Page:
Free eBook: “Reconsidering Arminius: Beyond the Reformed and Wesleyan Divide”

, posted by AndrewH

The 2014 multi-author book, Reconsidering Arminius: Beyond the Reformed and Wesleyan Divide, edited by Keith D. Stanglin, Mark G. Bilby & Mark H. Mann, has been made available (with permission of the editors and publisher) for free download from The California State University website, at the link below:

Reconsidering Arminius: Beyond the Reformed and Wesleyan Divide

 

Here is the book description from their website:

Reconsidering Arminius: Beyond the Reformed and Wesleyan Divide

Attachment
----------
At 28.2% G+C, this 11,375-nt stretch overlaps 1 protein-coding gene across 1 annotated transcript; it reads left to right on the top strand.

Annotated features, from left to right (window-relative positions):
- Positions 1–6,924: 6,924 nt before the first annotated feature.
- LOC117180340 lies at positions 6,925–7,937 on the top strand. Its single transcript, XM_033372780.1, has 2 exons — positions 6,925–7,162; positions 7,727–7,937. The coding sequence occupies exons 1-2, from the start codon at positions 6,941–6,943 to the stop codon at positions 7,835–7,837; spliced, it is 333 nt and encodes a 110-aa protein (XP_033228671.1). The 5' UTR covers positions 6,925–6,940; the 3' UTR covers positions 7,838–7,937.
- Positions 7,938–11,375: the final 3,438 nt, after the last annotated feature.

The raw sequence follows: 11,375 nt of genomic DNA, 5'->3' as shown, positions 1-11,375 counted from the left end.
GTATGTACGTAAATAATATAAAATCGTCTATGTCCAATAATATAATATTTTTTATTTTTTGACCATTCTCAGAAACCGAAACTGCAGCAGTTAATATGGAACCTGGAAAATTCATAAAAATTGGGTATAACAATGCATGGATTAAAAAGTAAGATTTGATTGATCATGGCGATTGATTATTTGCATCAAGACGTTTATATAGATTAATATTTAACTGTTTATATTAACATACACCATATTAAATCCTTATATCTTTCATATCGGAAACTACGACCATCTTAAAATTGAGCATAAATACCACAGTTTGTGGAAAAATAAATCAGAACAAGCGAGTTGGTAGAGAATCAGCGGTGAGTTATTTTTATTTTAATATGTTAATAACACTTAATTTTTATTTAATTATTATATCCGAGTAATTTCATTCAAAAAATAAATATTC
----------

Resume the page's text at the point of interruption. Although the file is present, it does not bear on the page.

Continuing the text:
The theology of Dutch theologian Jacob Arminius has been misinterpreted and caricatured in both Reformed and Wesleyan circles. By revisiting Arminius’s theology, the book hopes to be a constructive voice in the discourse between so-called Calvinists and Arminians. Traditionally, Arminius has been treated as a divisive figure in evangelical theology. Indeed, one might be able to describe classic evangelical theology up into the twentieth century in relation to his work: one was either an Arminian and accepted his theology or one was a Calvinist and rejected his theology. Although various other movements within evangelicalism have provided additional contour to the movement (fundamentalism, Pentecostalism, etc.), the Calvinist-Arminian ‘divide’ remains a significant one. What this book seeks to correct is the misinterpretation of Arminius as one whose theology provides a stark contrast to the Reformed tradition as a whole. Indeed, this book will demonstrate instead that Arminius is far more in line with Reformed orthodoxy than popularly believed and show that what emerges as Arminianism in the theology of the Remonstrants and Wesleyan movements was in fact not the theology of Arminius but a development of and sometimes departure from it. This book also brings Arminius into conversation with modern theology. To this end, it includes essays on the relationship between Arminius’s theology and open theism and Neo-Reformed theology. In this way, this book fulfills the promise of the title by showing ways in which Arminius’s theology—once properly understood—can serve as a resource of evangelical Wesleyans and Calvinists doing theology together today.

 

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